|4||KCNJ11||p.R201H||c.602G>A||2300||37||1||NA||NA||1||0.09||128 (at diagnosis)||NA||No||No|
|5||Mother of patient 4||KCNJ11||p.R201H||c.602G>A||3600||37||90||NA||NA||29||NA||65||NA||No||No|
|6||KCNJ11||p.G53D||c.158G>A||2650||40||224||NA||NA||3||0.005||47||ICA – neg.||No||No|
|9||ABCC8||p.I49F||c.145A>T||2880||38||90||1 y.||2 y. 3m||3.5||0.88||41||NA||Severe||Yes||Severe physical delay|
|10||Sibling of patient 9||ABCC8||p.I49F||c.145A>T||2750||39||180||NA||NA||1.5||0.64||57||NA||Severe||No||Severe physical delay|
|14||INS||p.L41P||c.122T>C||2800||40||244||NA||NA||2.5||0.14||77||GAD<5 IE/mL, ICA neg.||No||No|
|16||INS||p.G32S||c.94G>A||3000||40||222||8 months||10 months||7||NA||77||NA||No||No|
|17||6q24||UPD||–||2010||37||35||5 months||NA||4.5||1.31||37||ICA neg.||No||No||Macroglossia, anemia, patent foramen ovale, intrauterine growth retardation|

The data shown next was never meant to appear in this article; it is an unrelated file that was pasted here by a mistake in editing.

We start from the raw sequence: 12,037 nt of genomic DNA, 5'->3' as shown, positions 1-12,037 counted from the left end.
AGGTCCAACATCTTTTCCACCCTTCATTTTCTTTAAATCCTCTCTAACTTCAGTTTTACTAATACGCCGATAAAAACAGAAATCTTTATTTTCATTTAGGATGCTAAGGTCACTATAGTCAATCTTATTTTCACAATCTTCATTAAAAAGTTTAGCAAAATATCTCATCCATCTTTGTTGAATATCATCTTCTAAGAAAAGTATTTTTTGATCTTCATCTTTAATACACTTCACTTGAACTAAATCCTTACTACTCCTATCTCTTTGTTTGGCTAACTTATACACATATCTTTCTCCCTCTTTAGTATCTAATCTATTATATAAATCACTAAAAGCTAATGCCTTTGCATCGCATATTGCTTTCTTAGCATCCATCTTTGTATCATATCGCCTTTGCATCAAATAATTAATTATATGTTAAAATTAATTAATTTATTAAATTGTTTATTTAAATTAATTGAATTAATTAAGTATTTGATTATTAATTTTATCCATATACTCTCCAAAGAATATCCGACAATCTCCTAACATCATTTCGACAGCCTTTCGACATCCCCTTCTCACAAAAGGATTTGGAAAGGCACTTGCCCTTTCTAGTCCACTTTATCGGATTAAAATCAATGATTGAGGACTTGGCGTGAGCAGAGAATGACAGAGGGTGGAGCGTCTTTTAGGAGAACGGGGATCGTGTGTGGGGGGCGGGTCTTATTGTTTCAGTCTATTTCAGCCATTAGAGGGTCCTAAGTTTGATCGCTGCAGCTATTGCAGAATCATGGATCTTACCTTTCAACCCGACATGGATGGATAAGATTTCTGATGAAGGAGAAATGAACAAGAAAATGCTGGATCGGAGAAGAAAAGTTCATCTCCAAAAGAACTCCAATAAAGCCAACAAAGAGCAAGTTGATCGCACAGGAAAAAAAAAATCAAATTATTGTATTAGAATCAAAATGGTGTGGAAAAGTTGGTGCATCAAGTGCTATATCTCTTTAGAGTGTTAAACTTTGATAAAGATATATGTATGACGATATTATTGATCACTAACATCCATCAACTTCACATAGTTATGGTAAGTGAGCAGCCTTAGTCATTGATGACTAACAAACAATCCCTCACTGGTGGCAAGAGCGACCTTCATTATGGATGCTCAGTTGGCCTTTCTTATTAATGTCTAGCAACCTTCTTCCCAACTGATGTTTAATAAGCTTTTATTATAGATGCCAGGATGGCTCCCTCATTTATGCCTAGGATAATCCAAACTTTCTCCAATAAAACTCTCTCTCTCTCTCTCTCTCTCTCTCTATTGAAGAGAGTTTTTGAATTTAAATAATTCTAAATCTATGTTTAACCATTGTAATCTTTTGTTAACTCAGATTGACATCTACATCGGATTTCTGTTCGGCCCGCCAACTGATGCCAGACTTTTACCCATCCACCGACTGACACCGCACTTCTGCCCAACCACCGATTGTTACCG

|18||6q24||UPD||–||2000||43||10||8 months||NA||5||0.87||33||NA||No||No||Macroglossia, anemia, patent foramen ovale, intrauterine growth retardation, speech development delay|
|1900||39||7||NA||NA||5||Undetectable||76||NA||Mild||No||Congenital hypothyroidism, patent foremen ovale, polycystic kidneys|
|21||EIF2AK3||p.E419fs/ p.G1010V||c.1254_1257delinsCGCAATCTGTCACTAACGCAATTGGT/c.3029G>T||2800||39||105||NA||NA||3||71.5 pmol/L||68||NA||No||No|
aAll mutations are heterozygous except EIF2AK3 p.G1010V in patient 22 which is homozygous.
KCNJ11 mutations (n=8 patients)